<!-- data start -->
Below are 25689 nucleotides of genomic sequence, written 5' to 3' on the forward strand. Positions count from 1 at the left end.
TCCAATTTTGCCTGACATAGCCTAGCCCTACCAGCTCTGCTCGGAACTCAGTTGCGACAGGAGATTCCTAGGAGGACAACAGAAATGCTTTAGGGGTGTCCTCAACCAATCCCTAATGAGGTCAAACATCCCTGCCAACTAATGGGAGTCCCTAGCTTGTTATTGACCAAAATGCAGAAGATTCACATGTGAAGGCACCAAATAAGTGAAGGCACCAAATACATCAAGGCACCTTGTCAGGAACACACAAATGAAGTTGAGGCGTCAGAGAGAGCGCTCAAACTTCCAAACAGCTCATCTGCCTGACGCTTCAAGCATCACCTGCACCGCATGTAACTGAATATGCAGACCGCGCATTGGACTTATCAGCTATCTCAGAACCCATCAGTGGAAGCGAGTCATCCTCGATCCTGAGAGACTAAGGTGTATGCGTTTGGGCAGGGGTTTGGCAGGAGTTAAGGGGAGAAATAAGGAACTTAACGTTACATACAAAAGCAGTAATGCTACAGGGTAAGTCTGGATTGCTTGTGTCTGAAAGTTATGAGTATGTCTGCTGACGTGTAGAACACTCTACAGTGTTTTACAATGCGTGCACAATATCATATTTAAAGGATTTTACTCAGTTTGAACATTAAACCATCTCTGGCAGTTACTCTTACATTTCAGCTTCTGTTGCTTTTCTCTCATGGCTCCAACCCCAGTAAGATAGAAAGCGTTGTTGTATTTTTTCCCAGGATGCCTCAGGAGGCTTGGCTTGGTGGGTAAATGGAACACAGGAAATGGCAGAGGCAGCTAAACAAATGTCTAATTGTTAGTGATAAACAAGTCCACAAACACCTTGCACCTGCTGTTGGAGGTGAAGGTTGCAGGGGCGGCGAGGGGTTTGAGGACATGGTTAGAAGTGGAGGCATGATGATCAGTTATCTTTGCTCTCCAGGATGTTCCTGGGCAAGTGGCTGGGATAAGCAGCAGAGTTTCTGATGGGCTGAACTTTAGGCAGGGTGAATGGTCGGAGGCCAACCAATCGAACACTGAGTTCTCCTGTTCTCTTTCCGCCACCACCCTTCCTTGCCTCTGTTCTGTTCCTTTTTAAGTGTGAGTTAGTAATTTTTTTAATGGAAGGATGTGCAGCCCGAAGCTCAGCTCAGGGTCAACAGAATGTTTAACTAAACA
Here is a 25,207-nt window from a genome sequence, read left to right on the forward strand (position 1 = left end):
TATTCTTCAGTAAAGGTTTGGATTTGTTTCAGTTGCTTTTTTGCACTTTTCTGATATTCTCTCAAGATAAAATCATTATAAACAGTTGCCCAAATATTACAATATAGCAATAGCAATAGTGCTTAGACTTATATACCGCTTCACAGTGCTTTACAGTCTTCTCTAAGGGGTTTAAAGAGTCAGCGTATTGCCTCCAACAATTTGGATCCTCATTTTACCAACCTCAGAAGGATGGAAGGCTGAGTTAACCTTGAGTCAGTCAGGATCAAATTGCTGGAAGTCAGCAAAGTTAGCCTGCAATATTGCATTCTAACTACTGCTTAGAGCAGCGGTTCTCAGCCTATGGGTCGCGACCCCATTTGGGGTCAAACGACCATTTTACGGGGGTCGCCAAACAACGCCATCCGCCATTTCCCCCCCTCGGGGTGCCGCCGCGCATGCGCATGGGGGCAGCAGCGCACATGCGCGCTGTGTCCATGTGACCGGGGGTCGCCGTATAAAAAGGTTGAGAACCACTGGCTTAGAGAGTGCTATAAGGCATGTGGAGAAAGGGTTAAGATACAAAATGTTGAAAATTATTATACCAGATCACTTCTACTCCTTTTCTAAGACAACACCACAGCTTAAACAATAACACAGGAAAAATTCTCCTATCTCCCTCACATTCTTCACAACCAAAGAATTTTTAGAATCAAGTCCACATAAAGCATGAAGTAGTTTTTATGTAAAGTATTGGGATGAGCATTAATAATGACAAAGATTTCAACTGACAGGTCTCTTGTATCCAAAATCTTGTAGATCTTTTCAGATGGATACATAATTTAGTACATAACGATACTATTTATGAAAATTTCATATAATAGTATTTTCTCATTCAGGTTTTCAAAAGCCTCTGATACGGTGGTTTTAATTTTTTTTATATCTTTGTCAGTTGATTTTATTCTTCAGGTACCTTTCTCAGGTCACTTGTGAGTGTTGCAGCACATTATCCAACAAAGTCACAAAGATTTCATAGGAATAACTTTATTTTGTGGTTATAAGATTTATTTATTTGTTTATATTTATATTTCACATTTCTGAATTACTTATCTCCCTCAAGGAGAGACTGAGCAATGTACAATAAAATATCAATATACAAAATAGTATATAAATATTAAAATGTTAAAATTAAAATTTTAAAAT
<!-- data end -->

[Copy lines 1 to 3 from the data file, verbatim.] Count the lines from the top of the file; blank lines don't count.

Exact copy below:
Below are 25689 nucleotides of genomic sequence, written 5' to 3' on the forward strand. Positions count from 1 at the left end.
TCCAATTTTGCCTGACATAGCCTAGCCCTACCAGCTCTGCTCGGAACTCAGTTGCGACAGGAGATTCCTAGGAGGACAACAGAAATGCTTTAGGGGTGTCCTCAACCAATCCCTAATGAGGTCAAACATCCCTGCCAACTAATGGGAGTCCCTAGCTTGTTATTGACCAAAATGCAGAAGATTCACATGTGAAGGCACCAAATAAGTGAAGGCACCAAATACATCAAGGCACCTTGTCAGGAACACACAAATGAAGTTGAGGCGTCAGAGAGAGCGCTCAAACTTCCAAACAGCTCATCTGCCTGACGCTTCAAGCATCACCTGCACCGCATGTAACTGAATATGCAGACCGCGCATTGGACTTATCAGCTATCTCAGAACCCATCAGTGGAAGCGAGTCATCCTCGATCCTGAGAGACTAAGGTGTATGCGTTTGGGCAGGGGTTTGGCAGGAGTTAAGGGGAGAAATAAGGAACTTAACGTTACATACAAAAGCAGTAATGCTACAGGGTAAGTCTGGATTGCTTGTGTCTGAAAGTTATGAGTATGTCTGCTGACGTGTAGAACACTCTACAGTGTTTTACAATGCGTGCACAATATCATATTTAAAGGATTTTACTCAGTTTGAACATTAAACCATCTCTGGCAGTTACTCTTACATTTCAGCTTCTGTTGCTTTTCTCTCATGGCTCCAACCCCAGTAAGATAGAAAGCGTTGTTGTATTTTTTCCCAGGATGCCTCAGGAGGCTTGGCTTGGTGGGTAAATGGAACACAGGAAATGGCAGAGGCAGCTAAACAAATGTCTAATTGTTAGTGATAAACAAGTCCACAAACACCTTGCACCTGCTGTTGGAGGTGAAGGTTGCAGGGGCGGCGAGGGGTTTGAGGACATGGTTAGAAGTGGAGGCATGATGATCAGTTATCTTTGCTCTCCAGGATGTTCCTGGGCAAGTGGCTGGGATAAGCAGCAGAGTTTCTGATGGGCTGAACTTTAGGCAGGGTGAATGGTCGGAGGCCAACCAATCGAACACTGAGTTCTCCTGTTCTCTTTCCGCCACCACCCTTCCTTGCCTCTGTTCTGTTCCTTTTTAAGTGTGAGTTAGTAATTTTTTTAATGGAAGGATGTGCAGCCCGAAGCTCAGCTCAGGGTCAACAGAATGTTTAACTAAACA
Here is a 25,207-nt window from a genome sequence, read left to right on the forward strand (position 1 = left end):